What's the flavour of Labour Conference? Soggy bottom edition

What’s the Flavour of Conference? As Paul Hollywood might say ‘That’s Raw!’

Fans of the Great British Bake Off will be used to the disappointment of a soggy bottom – where pastry remains under baked due to a lack of proper preparation and insufficient time given to ensure a thorough bake. When looking for a flavour to describe this year’s Labour Party Conference I can think of no better analogy.

And the comparison is not just because of the rather soggy looking conference goers soaked by the remnants of Hurricane Karl as it passes over Liverpool today. Today Shadow Chancellor John McDonnell will take to the conference stage and repeat the calls he has spent all morning making to the media, for greater government borrowing to fund an industrial renaissance. An extra £500bn of government spending is quite a statement. Unfortunately and perhaps frustratingly for McDonnell it will fall largely on ears made deaf from the at times brutal attacks following the recent leadership contest.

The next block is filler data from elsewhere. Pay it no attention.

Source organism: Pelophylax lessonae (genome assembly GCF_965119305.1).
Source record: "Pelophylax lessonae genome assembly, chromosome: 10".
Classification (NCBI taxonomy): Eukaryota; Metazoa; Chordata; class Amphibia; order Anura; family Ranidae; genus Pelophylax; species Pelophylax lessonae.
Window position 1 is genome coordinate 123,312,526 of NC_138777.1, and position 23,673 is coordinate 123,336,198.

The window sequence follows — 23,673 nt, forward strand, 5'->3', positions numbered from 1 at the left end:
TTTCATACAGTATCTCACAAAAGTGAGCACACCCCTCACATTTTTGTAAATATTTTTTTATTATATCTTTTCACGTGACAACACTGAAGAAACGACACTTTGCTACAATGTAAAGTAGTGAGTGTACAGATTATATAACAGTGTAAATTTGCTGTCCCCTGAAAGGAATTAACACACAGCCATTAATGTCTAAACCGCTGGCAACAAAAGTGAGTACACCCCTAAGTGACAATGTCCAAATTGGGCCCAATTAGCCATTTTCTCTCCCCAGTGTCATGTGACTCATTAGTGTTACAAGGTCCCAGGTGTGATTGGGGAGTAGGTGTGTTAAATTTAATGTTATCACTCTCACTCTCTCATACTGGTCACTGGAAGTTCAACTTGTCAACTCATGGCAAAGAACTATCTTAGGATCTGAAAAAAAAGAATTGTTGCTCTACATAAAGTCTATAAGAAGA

McDonnell of course needs to offer a vision for the economy, but his speech looks set to lack impact because the party is still processing the result and waiting to see how the Parliamentary Party responds. The fact that the leadership contest has happened just in advance of conference has meant the important preparatory blind baking of policies, to return to my earlier analogy, has not happened and the result will be raw.

Raw because members will need to feel united before calls for unity are likely to work. Raw because the party has yet to form a team around the leader. Raw because not enough time has been given to consider the narrative and policies that will properly hold the government to account.

And the solution will not be turning up the heat in the oven. The atmosphere in the run up to conference has been too heated and at times abusive. The party is changing their rules to remove these abusers, which is an important first step. Hopefully the leaders will follow through on their conciliatory tone pre-conference and take some heat out to allow unity. Only by doing so will the party come out of the oven ready and hopefully looking to the electorate like an appetising alternative to Theresa May’s government.

Michael Stott

Hill & Knowlton Strategies Search